“Bugger it. Take the kiddlywinks here, though, if you can. The lovely sheila here is preggers. Us wrinklies can make it on our own,” added Tully.
Steve blinked at that, not really understanding the Australian slang, especially with Tully’s accent. It seemed that George Bernard Shaw’s comment about England and America being two countries separated by the same language also applied to Australia. He took it to mean that they should give a lift to the Cramers, if they could. “That works for us.” He turned to Bob and Liz. “Let’s find your luggage and load up.”
“Are you sure? We don’t want to cause any trouble,” protested Liz.
“Two more people we can carry. Four would be a problem. I mean, unless you have a dozen suitcases...”
“No, nothing like that.” The Cramers stood up.
So did the Winstons. “I am sure we’ll see you at the Inn,” said Babs. “When you get off the boat you’ll be on Haka Nuva Road. Just turn right. You can’t miss it. It’s only about a mile or so down the road, if that.”
“I’ll do the first shout in the pub,” added Tully.
“Okay,” agreed Steve. As soon as they got out of earshot of the Winstons, he asked, “What in the world is a shout?”
Liz Cramer answered, “He said he’d buy the first round.”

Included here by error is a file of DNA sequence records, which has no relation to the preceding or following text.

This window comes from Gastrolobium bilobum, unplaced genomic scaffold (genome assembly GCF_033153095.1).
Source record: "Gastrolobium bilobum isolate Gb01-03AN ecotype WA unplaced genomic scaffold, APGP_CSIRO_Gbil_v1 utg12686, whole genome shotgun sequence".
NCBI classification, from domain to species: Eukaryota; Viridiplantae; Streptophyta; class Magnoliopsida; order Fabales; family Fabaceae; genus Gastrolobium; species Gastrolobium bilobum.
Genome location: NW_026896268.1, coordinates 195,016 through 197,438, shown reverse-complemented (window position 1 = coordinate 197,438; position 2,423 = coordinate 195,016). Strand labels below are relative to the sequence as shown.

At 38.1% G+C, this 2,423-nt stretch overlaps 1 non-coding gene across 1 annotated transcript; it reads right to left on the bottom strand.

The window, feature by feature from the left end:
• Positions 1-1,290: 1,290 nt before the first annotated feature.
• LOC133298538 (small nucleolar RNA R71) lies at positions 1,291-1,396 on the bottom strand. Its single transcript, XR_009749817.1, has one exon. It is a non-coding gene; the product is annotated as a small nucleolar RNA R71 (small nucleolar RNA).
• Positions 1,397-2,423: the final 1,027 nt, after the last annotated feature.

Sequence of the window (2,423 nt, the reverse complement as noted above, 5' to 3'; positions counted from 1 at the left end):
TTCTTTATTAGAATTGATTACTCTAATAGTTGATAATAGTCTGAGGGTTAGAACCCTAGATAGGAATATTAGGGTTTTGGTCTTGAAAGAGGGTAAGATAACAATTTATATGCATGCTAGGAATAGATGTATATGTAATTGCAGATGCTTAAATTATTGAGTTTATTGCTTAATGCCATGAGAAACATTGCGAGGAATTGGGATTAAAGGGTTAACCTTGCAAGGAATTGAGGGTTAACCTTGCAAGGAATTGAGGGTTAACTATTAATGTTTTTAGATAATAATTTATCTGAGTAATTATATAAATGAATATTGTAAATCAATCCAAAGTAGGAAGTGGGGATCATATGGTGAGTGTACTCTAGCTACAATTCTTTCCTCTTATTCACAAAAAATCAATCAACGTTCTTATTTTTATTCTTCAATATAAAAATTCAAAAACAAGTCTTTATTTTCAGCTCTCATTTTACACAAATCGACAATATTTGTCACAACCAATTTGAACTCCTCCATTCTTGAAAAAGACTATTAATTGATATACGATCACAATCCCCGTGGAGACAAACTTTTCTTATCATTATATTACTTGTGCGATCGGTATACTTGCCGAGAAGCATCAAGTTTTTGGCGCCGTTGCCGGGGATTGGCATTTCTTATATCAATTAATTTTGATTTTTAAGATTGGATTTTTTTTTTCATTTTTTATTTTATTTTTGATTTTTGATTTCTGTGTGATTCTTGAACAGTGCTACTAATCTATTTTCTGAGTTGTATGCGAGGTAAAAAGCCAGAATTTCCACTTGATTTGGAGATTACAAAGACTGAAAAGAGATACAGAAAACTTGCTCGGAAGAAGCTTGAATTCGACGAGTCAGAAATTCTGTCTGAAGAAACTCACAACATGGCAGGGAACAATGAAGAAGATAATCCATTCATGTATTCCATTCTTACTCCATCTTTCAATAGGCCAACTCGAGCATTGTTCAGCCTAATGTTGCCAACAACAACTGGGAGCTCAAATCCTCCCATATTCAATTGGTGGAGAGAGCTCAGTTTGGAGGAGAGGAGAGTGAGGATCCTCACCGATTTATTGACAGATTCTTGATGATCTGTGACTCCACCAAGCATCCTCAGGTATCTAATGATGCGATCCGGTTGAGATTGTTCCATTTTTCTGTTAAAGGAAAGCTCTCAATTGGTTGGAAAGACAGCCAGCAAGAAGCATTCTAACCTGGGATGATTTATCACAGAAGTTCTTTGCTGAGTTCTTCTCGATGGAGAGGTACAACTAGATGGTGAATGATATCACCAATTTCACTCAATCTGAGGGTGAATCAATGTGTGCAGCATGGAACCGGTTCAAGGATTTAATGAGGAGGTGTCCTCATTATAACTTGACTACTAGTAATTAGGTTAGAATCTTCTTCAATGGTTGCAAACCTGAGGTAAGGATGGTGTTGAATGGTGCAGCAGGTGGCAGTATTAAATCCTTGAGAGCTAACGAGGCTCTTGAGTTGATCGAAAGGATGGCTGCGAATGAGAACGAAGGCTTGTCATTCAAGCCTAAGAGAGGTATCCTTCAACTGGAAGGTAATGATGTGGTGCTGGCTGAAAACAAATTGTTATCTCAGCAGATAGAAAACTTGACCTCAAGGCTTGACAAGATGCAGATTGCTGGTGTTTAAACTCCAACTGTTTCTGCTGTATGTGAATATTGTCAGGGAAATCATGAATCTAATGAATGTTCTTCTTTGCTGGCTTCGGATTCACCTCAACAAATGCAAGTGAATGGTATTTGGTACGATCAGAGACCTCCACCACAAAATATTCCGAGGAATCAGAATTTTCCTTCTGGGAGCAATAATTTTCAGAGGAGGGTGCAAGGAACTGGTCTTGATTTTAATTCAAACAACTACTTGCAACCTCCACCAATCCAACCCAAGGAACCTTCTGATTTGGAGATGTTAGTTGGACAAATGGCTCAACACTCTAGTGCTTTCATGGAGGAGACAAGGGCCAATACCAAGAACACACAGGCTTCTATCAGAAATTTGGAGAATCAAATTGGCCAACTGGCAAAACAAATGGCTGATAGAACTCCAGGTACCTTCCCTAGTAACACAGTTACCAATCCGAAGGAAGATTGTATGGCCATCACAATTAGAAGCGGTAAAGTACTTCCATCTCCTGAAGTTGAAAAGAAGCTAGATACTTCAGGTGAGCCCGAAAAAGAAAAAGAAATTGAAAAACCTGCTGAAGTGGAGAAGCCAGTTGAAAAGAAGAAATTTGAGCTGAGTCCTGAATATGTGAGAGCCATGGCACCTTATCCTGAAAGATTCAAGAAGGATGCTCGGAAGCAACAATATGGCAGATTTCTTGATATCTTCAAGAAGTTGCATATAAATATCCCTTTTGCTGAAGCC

“Oh.” Steve smiled at his wife. “It would seem that American English and Australian English are two different languages.”
“Could you imagine Babs trying to figure it out when she was still dating Tully?” laughed Brenda.
“Maybe they were speaking a different language,” replied her husband, waggling his eyebrows.
Brenda blushed and grinned, nodding agreement.
The Olivers and the Cramers managed to get their luggage stowed just in time for the ferry to dock. As they drove off the boat they noticed a small line of people getting onto a couple of small shuttle buses, and the Winstons waved at them and they waved back. They also noticed another white Land Rover following them off the ferry, but this one was pulling an equipment trailer. It stopped on the dock and a young woman climbed out and looked around. Then their attention turned back to the road, and the drive to the resort.